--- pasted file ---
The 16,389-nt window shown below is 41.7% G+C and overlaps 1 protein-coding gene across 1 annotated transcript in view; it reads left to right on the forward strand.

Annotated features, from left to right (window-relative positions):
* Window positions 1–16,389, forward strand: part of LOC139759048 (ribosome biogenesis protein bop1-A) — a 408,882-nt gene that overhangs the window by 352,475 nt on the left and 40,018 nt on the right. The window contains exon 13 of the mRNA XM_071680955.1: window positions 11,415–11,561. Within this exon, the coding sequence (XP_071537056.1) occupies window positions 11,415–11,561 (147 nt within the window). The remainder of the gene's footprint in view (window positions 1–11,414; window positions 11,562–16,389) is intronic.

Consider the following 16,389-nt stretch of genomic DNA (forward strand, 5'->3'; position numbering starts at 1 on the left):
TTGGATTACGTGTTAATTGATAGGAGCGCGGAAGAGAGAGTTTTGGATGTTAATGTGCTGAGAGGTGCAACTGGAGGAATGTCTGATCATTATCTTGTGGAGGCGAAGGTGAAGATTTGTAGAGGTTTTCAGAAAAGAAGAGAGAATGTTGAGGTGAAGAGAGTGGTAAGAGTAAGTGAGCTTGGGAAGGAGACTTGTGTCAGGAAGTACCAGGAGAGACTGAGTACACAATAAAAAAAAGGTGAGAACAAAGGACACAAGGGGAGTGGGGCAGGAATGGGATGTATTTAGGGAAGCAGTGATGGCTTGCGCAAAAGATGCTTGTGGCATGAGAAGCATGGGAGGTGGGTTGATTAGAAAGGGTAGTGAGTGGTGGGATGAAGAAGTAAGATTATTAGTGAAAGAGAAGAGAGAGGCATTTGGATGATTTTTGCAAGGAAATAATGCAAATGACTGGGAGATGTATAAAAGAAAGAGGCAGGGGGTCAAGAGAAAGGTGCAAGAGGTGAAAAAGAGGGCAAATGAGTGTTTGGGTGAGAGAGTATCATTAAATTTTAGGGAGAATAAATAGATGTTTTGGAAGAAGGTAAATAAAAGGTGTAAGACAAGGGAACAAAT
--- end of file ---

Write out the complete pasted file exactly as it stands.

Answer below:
The 16,389-nt window shown below is 41.7% G+C and overlaps 1 protein-coding gene across 1 annotated transcript in view; it reads left to right on the forward strand.

Annotated features, from left to right (window-relative positions):
* Window positions 1–16,389, forward strand: part of LOC139759048 (ribosome biogenesis protein bop1-A) — a 408,882-nt gene that overhangs the window by 352,475 nt on the left and 40,018 nt on the right. The window contains exon 13 of the mRNA XM_071680955.1: window positions 11,415–11,561. Within this exon, the coding sequence (XP_071537056.1) occupies window positions 11,415–11,561 (147 nt within the window). The remainder of the gene's footprint in view (window positions 1–11,414; window positions 11,562–16,389) is intronic.

Consider the following 16,389-nt stretch of genomic DNA (forward strand, 5'->3'; position numbering starts at 1 on the left):
TTGGATTACGTGTTAATTGATAGGAGCGCGGAAGAGAGAGTTTTGGATGTTAATGTGCTGAGAGGTGCAACTGGAGGAATGTCTGATCATTATCTTGTGGAGGCGAAGGTGAAGATTTGTAGAGGTTTTCAGAAAAGAAGAGAGAATGTTGAGGTGAAGAGAGTGGTAAGAGTAAGTGAGCTTGGGAAGGAGACTTGTGTCAGGAAGTACCAGGAGAGACTGAGTACACAATAAAAAAAAGGTGAGAACAAAGGACACAAGGGGAGTGGGGCAGGAATGGGATGTATTTAGGGAAGCAGTGATGGCTTGCGCAAAAGATGCTTGTGGCATGAGAAGCATGGGAGGTGGGTTGATTAGAAAGGGTAGTGAGTGGTGGGATGAAGAAGTAAGATTATTAGTGAAAGAGAAGAGAGAGGCATTTGGATGATTTTTGCAAGGAAATAATGCAAATGACTGGGAGATGTATAAAAGAAAGAGGCAGGGGGTCAAGAGAAAGGTGCAAGAGGTGAAAAAGAGGGCAAATGAGTGTTTGGGTGAGAGAGTATCATTAAATTTTAGGGAGAATAAATAGATGTTTTGGAAGAAGGTAAATAAAAGGTGTAAGACAAGGGAACAAAT